Let's rename it the “eBay Loophole.”
For more than a decade, Amazon led a ferocious lobbying campaign in Washington against a law to force online merchants to collect state and municipal sales tax from their customers. Local and national retailers with brick-and-mortar stores complained that online merchants were enjoying a tax-free ride — they don't have to collect state sales tax unless they have operations in the state — and getting an unfair advantage. The tax treatment was widely known as the Amazon loophole, until Amazon dropped its opposition of the tax. (More on why Amazon did that in a moment.)
In Amazon's place has emerged its smaller rival, eBay, which has taken up the cause with a major campaign against the tax just as the issue is moving through Washington for the first time in earnest. On Monday, the bill cleared a procedural hurdle in the Senate, setting it up for a vote this week, and President Barack Obama said he supported it.
Over the weekend, John Donahoe, eBay's chief executive, sent out an audacious email to tens of millions of eBay merchants, pleading with them to write their representatives in Congress to block the legislation.
“This legislation treats you and big multibillion dollar online retailers — such as Amazon — exactly the same,” wrote Donahoe. “It may harm your ability to grow and costs jobs, including yours.”
Talk about being heavy-handed.
Most of eBay's sellers have less than $1 million in out-of-state revenue and, under the terms of the proposal, the Marketplace Fairness Act, would be exempt from collecting the tax anyway.
It isn't until the end of Donahoe's letter that he argues for a compromise. If there is action, he wrote, the bill should be changed so that a small business is defined as making less than $10 million in out-of-state sales or having fewer than 50 employees. “To put that in perspective, Amazon does more than $10 million of sales every 90 minutes.”
Donahoe, who deserves credit for turning around eBay in recent years, isn't trying to protect the small mom-and-pop store or the struggling artist, he's trying to keep substantial businesses with real revenue from paying taxes.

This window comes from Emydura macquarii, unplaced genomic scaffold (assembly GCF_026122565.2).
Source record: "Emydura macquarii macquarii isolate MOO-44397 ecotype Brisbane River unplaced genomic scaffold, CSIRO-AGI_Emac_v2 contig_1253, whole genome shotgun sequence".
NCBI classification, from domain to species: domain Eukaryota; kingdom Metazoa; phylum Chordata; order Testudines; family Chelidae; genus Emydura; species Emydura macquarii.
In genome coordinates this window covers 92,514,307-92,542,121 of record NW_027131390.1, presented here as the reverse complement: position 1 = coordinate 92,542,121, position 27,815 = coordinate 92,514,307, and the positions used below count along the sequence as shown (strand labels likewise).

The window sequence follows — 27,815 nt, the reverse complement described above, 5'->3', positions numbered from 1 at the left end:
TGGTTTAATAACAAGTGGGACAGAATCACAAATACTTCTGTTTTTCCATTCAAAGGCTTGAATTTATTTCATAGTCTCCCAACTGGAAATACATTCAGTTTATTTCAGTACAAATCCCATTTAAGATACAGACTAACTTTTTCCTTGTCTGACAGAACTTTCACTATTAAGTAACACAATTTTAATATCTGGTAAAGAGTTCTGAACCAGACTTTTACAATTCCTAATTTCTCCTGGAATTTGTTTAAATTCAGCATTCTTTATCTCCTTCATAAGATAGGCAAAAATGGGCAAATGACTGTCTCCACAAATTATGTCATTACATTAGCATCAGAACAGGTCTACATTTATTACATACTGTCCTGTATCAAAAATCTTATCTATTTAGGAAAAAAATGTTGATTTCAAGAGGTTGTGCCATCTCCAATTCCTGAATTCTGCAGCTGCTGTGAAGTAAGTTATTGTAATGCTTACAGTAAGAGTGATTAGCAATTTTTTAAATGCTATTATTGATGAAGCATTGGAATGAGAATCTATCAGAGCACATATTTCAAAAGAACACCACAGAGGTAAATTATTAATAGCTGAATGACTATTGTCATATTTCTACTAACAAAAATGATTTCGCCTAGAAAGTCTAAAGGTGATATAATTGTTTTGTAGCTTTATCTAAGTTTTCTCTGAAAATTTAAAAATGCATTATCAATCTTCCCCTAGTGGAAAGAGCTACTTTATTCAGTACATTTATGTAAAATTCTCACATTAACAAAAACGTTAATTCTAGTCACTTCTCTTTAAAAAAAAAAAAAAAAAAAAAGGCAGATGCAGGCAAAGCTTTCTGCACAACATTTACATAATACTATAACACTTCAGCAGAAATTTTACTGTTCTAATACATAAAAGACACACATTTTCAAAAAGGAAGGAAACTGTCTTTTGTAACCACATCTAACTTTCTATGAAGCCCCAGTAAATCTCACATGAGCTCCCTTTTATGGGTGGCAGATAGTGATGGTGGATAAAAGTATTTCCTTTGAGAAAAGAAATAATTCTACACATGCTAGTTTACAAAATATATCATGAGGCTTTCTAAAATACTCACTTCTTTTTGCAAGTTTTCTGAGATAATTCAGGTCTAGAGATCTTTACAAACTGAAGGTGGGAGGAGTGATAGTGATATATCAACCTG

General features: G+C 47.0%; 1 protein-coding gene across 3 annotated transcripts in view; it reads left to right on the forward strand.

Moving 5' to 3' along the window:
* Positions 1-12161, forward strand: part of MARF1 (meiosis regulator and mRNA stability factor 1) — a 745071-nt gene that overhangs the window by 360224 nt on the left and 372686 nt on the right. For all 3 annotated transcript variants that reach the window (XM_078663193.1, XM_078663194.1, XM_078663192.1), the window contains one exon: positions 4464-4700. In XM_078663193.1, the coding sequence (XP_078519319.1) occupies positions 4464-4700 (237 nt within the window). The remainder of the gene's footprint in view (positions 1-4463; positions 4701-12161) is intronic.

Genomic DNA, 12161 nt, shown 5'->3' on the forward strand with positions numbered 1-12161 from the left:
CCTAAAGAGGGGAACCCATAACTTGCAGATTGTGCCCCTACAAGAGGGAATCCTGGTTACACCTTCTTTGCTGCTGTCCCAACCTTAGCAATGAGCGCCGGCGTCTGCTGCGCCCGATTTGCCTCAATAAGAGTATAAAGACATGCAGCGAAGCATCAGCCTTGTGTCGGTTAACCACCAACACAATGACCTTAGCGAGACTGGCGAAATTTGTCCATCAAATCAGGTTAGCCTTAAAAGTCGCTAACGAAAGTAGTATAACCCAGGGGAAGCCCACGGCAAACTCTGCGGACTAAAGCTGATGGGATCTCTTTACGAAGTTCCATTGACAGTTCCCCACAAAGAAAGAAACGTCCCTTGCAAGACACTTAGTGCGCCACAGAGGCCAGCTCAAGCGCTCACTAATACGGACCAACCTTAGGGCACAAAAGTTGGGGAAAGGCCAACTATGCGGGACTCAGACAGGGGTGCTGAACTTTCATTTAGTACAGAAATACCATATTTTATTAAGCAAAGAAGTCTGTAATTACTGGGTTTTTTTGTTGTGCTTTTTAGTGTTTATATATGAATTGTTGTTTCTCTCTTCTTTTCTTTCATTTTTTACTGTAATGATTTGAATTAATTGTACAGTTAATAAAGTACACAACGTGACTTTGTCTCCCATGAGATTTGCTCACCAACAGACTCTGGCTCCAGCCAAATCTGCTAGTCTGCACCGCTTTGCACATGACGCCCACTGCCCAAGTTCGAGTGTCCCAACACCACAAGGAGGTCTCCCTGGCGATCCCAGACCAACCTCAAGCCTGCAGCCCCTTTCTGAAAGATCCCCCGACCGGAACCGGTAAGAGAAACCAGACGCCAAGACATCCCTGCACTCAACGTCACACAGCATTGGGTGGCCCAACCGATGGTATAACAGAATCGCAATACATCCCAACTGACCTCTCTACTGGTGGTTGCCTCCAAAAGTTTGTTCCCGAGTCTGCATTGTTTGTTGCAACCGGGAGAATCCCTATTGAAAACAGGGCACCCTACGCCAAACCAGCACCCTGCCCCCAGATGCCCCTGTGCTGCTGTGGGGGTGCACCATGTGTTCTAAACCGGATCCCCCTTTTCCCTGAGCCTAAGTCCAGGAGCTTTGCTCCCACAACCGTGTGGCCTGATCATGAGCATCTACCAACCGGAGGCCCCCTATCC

Part of eBay's argument is that it is too complicated and expensive for small merchants to collect the tax. “Are you prepared to collect sales taxes in the more than 9,600 tax jurisdictions across the U.S.?” Donahoe asked.
What Donahoe did not mention is that Amazon will already collect this tax for merchants if they ask, and eBay will help provide them with third-party technology services that will help them do this, too. There are a number of companies that will manage and streamline the process, like Avalara or TaxCloud. And you have to believe that if the bill gets passed, there will be a cottage industry of companies that will offer services to collect the tax, including eBay, which has made a reputation trying to streamline the selling process for merchants. In fairness, eBay also argues that a cost of complying with enforcement will be a nightmare. Think about the prospect of an out-of-state tax audit.
Before we continue, a little history: The reason the online merchants don't have to collect sales tax is a function of the Supreme Court ruling in 1992 in Quill Corp. v. North Dakota. In that case, Quill, a mail-order office equipment retailer, was sued over what North Dakota said was taxes due because Quill shipped products to the state. The court ruled that merchants did not have to collect taxes in a state unless they had a physical presence in the state. This covered mail-order businesses and, yes, the then-nascent business of Internet retailing. (Amazon didn't even exist then.)
A note to readers, and to self: If you live in a state with a sales tax, you are supposed to submit uncollected taxes on Internet purchases at the end of the year, even if the merchant doesn't seek it at the time of the sale. Of course, nobody does that.
At a time when states are desperate for revenue, you can see the allure of taxing online merchants. According to the National Conference of State Legislatures, $23 billion is lost annually from out-of-state sales, a considerable portion from online transactions.
There's an argument to be made, which eBay does, that the sales tax is regressive for businesses — and it is. The tax does not discriminate between a large, national retailer and a mom-and-pop. The tax is flat. And big business already has special tax advantages: States often offer big companies tax incentives to build stores and distribution systems, things that are not offered to small businesses.
But on the flip side, there is an argument that the current state of sales taxes online is regressive for consumers. Poorer people are less likely to be able to benefit from being able to shop online.
So what about Amazon? Why did it abandon the fight?
Not because it felt altruistic. It was a business decision. As Amazon has grown, it has become better positioned to handle the tax hit. And perhaps more important, it is moving to build physical warehouse and shipping centers in many states so that it can offer faster delivery services, in some cases within 24 hours. That means it would most likely have had to collect sales tax anyway.
In the end, it is unclear whether the Republican-controlled House will approve tax legislation if it clears the Senate, as expected. But when consumers make purchases, either in a store or online, they should be prepared to pay the requisite sales tax. And, yes, merchants and lawmakers should provide the way to collect it.